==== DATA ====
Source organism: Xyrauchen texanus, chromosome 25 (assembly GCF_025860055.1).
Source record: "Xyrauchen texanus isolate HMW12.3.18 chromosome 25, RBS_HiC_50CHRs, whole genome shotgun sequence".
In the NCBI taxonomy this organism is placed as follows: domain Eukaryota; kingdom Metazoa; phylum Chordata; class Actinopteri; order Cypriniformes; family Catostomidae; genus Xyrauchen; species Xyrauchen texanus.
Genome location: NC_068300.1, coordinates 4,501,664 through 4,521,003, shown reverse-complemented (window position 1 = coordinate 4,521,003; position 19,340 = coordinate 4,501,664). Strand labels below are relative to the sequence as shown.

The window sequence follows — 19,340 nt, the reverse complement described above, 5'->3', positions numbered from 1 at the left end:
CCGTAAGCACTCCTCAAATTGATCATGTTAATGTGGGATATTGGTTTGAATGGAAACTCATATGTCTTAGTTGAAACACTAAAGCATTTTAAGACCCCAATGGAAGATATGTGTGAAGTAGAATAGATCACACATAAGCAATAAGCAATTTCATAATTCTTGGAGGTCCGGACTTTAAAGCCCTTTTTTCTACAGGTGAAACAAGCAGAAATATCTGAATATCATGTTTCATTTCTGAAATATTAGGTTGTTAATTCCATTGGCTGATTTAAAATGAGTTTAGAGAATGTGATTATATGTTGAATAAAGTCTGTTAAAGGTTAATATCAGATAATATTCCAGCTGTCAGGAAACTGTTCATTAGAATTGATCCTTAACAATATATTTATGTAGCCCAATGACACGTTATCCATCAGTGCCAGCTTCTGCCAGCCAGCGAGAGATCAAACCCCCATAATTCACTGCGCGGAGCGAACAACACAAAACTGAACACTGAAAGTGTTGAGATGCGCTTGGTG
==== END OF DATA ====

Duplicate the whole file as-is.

Source organism: Xyrauchen texanus, chromosome 25 (assembly GCF_025860055.1).
Source record: "Xyrauchen texanus isolate HMW12.3.18 chromosome 25, RBS_HiC_50CHRs, whole genome shotgun sequence".
In the NCBI taxonomy this organism is placed as follows: domain Eukaryota; kingdom Metazoa; phylum Chordata; class Actinopteri; order Cypriniformes; family Catostomidae; genus Xyrauchen; species Xyrauchen texanus.
Genome location: NC_068300.1, coordinates 4,501,664 through 4,521,003, shown reverse-complemented (window position 1 = coordinate 4,521,003; position 19,340 = coordinate 4,501,664). Strand labels below are relative to the sequence as shown.

The window sequence follows — 19,340 nt, the reverse complement described above, 5'->3', positions numbered from 1 at the left end:
CCGTAAGCACTCCTCAAATTGATCATGTTAATGTGGGATATTGGTTTGAATGGAAACTCATATGTCTTAGTTGAAACACTAAAGCATTTTAAGACCCCAATGGAAGATATGTGTGAAGTAGAATAGATCACACATAAGCAATAAGCAATTTCATAATTCTTGGAGGTCCGGACTTTAAAGCCCTTTTTTCTACAGGTGAAACAAGCAGAAATATCTGAATATCATGTTTCATTTCTGAAATATTAGGTTGTTAATTCCATTGGCTGATTTAAAATGAGTTTAGAGAATGTGATTATATGTTGAATAAAGTCTGTTAAAGGTTAATATCAGATAATATTCCAGCTGTCAGGAAACTGTTCATTAGAATTGATCCTTAACAATATATTTATGTAGCCCAATGACACGTTATCCATCAGTGCCAGCTTCTGCCAGCCAGCGAGAGATCAAACCCCCATAATTCACTGCGCGGAGCGAACAACACAAAACTGAACACTGAAAGTGTTGAGATGCGCTTGGTG